So, thank you both for being with us.

Tom, let me ask you, first of all, what is your best guess about whether there will be any vacancies on the Supreme Court in the coming few months? 

TOM GOLDSTEIN, ATTORNEY:  It seems very likely that, towards the end of the term, that the chief justice, if the information we have about his health is accurate, is going to retire.  Now, it doesn‘t look like it is going to happen any day now.

He did announce that he was going to administer the oath of office at the inauguration.  And, whereas in November, he had participated in fewer cases, he has become more active, not less active.  So, those are good signs for his health.  But, still, his condition seems to be very serious, which suggests that, at his age, he probably will move on to retirement. 

WILLIAMS:  And we didn‘t say, but we are talking here, of course, about—is about his thyroid cancer. 

GOLDSTEIN:  Yes.  Yes.   

WILLIAMS:  And we are basing this guess based on what they have told us and there‘s a great deal that we don‘t know about the chief justice‘s health.  But does it appear to you that perhaps he is getting better?  He says he is going to vote on the cases that were argued in December.  He‘s going to do the inauguration.  Does that appear to be a good sign?

GOLDSTEIN:  Those really do seem to be very, very good signs, particularly the inauguration, which is a very public event.  Of course, the entire nation, in some sense, the entire world is watching when the president of the United States is inaugurated.  It‘s a huge deal.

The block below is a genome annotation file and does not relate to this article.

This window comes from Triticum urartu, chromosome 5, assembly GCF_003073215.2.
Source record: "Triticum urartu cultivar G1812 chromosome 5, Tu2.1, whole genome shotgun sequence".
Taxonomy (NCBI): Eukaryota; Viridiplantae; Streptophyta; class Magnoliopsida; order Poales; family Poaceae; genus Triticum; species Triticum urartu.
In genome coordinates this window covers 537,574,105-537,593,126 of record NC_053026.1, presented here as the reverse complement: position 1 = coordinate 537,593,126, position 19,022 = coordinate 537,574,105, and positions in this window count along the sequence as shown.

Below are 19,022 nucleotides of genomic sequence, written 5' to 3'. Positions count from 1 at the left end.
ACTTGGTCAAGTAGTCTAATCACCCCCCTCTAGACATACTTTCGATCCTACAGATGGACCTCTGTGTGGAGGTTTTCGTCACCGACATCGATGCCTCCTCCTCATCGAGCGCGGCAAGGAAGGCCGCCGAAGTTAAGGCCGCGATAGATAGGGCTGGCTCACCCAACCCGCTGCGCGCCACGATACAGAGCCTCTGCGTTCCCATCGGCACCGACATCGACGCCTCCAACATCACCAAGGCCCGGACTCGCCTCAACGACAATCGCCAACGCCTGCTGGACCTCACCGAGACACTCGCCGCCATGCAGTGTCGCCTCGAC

His condition, any cancer of course is very serious, but he has had a variety of radiation and chemotherapy, we have been told.  And so, for him to be in a position to come out and do something so public must mean that he‘s doing much better than everyone had anticipated. 

WILLIAMS:  OK, now, suppose there‘s a vacancy.  Suppose he does step down.  Which do you think is more likely, that the president will elevate some current member of the Supreme Court to be chief and then nominate someone to fill that vacancy or will he just bring somebody in from outside and nominate them to be the chief justice? 

GOLDSTEIN:  I think we are going to look at a situation where the president picks one person. 

The president I think is unlikely to want to go through two tough confirmation fights.  If, for example, the president were to say, look, Justice Scalia, Justice Thomas, the justices that I think are the real models, I want to make them the chief justice, well, then, the Democrats could have a fight about them.  And then the president would have also a fight about the new nominee.

And so I think this is a situation in which simpler is better.  He is likely to pick one person that he wants to put on to the Supreme Court and go for that. 

WILLIAMS:  And, if he does that, he would be following historical precedent, because, as you know so well, William Rehnquist is the 16th chief justice.  And 11 of the past 16 times, it was an outsider brought in to chief, not someone elevated, which of course is the way Rehnquist got the job.  He was promoted from within the court.  So, that is the exception, isn‘t it?

GOLDSTEIN:  It is.  It absolutely is.

For example, we have had the governor of California or a judge from the Court of Appeals here in the District of Columbia.  Usually, it‘s somebody else who is brought in to lead the Supreme Court.  And, in fact, you are the chief justice not just of the Supreme Court, but of all the federal judiciary.  So it‘s a big job, but generally they do bring in somebody from the outside.